|Land Speed Record|
|Live album by Hüsker Dü|
|Recorded||August 15, 1981|
|Venue||7th Street Entry, Minneapolis, Minnesota|
SST (195) (reissue)
|Hüsker Dü chronology|
Land Speed Record is the debut full-length record by Hüsker Dü, released in January 1982. It was recorded live on August 15, 1981, at the 7th Street Entry, a venue in Minneapolis, Minnesota. The album is a fast and furious hardcore workout that bears almost no resemblance to the melodic post-punk that the band became known for in the mid '80s. The title has a double meaning, referring to both the band's ability to play as fast as they could (there are 17 songs crammed into 26½ minutes) and their penchant for amphetamine pills.
Hüsker Dü's August 1981 concert was recorded straight to 4-track soundboard tape on a three hundred dollar budget. Once the band had taped it they realized they lacked the financial means to release the album. Friend of the band, and member of Minutemen, Mike Watt offered to put out the album on his label, New Alliance. The original LP release on New Alliance contained an insert with lyrics and upcoming tour dates.
The album was reissued in 1987 on SST Records on compact disc and LP. Like Hüsker Dü's other releases, Land Speed Record has not been remastered to alter the LP's sound for the compact disc release. The band's ongoing royalty disputes with SST have been given as the cause for not having a unique CD edition issued. Ken Shipley of The Numero Group has noted that the original tape was stolen from the band's van. The SST CD contains only two tracks, one for each side of the original LP.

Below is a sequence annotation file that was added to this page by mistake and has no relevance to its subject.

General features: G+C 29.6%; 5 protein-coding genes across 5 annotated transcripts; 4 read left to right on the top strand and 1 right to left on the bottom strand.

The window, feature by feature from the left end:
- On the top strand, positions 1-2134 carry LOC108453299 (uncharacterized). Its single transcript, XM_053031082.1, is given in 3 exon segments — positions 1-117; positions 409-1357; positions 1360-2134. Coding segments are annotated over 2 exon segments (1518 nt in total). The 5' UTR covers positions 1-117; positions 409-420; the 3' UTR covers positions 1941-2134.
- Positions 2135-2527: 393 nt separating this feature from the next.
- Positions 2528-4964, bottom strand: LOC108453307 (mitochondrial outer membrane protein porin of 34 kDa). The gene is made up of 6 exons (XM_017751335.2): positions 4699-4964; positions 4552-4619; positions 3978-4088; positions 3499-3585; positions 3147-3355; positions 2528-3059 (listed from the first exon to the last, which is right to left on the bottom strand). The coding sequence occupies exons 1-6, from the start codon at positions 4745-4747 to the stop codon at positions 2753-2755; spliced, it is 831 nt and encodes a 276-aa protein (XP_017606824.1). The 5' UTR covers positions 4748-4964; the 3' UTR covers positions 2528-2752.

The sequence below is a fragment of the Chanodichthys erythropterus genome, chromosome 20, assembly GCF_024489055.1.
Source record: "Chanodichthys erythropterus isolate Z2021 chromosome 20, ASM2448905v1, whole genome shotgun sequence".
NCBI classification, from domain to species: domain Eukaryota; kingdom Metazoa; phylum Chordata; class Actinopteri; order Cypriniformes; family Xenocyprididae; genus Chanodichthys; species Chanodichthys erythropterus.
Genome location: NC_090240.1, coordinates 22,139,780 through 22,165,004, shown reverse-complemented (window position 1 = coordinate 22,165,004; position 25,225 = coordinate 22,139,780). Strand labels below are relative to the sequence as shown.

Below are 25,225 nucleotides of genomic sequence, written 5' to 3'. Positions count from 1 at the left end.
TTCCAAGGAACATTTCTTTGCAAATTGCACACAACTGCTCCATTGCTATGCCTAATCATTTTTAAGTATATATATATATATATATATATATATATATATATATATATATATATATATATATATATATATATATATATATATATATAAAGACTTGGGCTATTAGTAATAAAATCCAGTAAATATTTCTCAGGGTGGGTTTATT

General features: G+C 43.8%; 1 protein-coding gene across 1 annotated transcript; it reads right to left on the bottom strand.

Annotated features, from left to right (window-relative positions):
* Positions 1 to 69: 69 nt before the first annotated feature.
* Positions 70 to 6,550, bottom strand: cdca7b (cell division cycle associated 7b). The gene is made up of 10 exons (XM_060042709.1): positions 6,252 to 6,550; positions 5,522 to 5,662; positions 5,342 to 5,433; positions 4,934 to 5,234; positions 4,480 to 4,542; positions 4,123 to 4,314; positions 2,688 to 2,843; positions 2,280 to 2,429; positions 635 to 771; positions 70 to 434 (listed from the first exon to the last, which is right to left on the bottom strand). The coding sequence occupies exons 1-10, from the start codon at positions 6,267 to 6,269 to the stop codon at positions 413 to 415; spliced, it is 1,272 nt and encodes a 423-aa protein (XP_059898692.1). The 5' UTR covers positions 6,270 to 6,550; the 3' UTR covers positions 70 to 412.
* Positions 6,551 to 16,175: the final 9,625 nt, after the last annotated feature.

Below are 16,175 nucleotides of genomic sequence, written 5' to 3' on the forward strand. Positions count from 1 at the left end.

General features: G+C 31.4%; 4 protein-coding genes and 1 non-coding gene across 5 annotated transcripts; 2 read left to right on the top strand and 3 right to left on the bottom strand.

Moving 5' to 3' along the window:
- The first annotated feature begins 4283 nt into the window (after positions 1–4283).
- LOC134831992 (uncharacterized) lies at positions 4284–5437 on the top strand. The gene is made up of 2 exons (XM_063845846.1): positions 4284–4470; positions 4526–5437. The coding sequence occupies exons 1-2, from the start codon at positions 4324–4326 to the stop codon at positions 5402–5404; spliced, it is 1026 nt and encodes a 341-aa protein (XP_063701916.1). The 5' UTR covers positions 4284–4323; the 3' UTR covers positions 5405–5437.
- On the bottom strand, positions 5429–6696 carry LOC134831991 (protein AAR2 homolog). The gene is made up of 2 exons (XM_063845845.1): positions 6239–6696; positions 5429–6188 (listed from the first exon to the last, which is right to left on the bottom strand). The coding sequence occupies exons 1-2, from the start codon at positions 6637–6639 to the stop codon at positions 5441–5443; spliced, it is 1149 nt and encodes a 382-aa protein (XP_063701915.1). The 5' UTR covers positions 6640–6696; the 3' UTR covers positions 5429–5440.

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The album sounds like straightforward hardcore at first glance; with volume and power being emphasized over melody, it's the Hüsker Dü record that least sounds like Hüsker Dü. Bob Mould once referred to it as "the bad part of the acid...It sounds like when you go to a gig and get your ears blown off". The album was recorded just as they went on a tour of various places in the country, those close to the band say upon their return the band was louder, faster and noisier than before. The magazine Discords said about it: "It's hard to believe but the only Minneapolis hardcore band have gotten even faster during their stay away." Yet there are some elements emerging under the wash of noise that foreshadow the band's future direction. "Don't Try To Call" is one of their most melodic early songs, while Hart's "Data Control" slows the tempo to conjure a creepy musical mood to match the paranoia of the lyrics.
The poster with cover of the album appeared in 1987 film Less Than Zero.
Side One - 12:27
Side Two - 14:08
The album was covered in its entirety by Apple-O in 1993, each song in a different style (including reggae, folk, synth pop).
"Our Band Could Be Your Life" by Michael Azerrad, Back Bay Books, NY, 2001